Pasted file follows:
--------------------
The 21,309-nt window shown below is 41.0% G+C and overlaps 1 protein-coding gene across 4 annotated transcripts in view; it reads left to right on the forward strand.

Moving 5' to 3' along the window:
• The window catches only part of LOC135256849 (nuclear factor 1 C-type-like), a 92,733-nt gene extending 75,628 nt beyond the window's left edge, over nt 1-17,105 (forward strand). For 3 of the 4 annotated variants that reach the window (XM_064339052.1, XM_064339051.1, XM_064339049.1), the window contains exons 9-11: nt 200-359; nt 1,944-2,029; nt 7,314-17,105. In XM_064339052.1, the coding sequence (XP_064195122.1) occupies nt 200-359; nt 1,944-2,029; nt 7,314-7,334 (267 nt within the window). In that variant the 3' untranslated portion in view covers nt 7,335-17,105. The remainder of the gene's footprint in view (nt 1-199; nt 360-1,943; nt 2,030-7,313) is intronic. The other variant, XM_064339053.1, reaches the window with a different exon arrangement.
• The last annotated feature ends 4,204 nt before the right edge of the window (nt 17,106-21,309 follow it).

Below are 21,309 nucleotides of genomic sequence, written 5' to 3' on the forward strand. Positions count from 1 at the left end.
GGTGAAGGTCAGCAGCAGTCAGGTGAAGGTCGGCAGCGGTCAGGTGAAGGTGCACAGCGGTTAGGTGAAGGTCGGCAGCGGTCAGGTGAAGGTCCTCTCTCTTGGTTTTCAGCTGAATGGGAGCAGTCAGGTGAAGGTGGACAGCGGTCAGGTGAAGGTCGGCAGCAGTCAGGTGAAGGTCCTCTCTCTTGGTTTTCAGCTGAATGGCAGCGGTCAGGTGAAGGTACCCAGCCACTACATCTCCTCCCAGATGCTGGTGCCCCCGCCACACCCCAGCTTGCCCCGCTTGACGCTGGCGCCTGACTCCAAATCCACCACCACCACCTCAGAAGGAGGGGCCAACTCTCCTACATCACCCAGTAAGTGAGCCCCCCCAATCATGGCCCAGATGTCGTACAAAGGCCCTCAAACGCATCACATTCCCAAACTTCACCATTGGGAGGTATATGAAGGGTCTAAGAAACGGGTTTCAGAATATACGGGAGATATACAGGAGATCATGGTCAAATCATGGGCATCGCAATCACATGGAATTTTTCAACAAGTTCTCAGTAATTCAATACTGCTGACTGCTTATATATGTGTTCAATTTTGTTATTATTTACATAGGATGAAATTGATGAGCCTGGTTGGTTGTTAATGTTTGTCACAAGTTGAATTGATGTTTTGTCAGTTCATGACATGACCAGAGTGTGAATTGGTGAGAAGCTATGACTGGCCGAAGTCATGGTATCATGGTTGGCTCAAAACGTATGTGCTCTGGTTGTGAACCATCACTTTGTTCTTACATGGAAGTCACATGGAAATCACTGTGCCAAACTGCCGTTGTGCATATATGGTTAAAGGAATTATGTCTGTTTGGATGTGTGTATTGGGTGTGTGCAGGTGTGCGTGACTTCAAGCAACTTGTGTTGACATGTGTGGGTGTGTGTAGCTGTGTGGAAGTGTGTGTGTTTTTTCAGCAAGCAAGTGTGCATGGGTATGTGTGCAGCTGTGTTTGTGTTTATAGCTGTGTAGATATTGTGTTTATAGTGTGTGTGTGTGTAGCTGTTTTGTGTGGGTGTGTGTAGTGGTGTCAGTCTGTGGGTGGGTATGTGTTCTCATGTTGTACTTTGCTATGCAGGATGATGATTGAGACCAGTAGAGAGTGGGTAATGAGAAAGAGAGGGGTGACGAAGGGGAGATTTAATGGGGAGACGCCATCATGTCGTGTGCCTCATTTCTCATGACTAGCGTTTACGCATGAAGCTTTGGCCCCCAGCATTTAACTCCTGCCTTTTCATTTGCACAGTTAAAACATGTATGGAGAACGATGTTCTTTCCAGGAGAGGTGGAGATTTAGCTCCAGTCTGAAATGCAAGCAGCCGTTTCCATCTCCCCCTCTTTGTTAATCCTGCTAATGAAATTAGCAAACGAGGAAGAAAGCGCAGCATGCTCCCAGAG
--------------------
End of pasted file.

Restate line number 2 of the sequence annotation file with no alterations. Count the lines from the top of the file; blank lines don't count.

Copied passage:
Moving 5' to 3' along the window: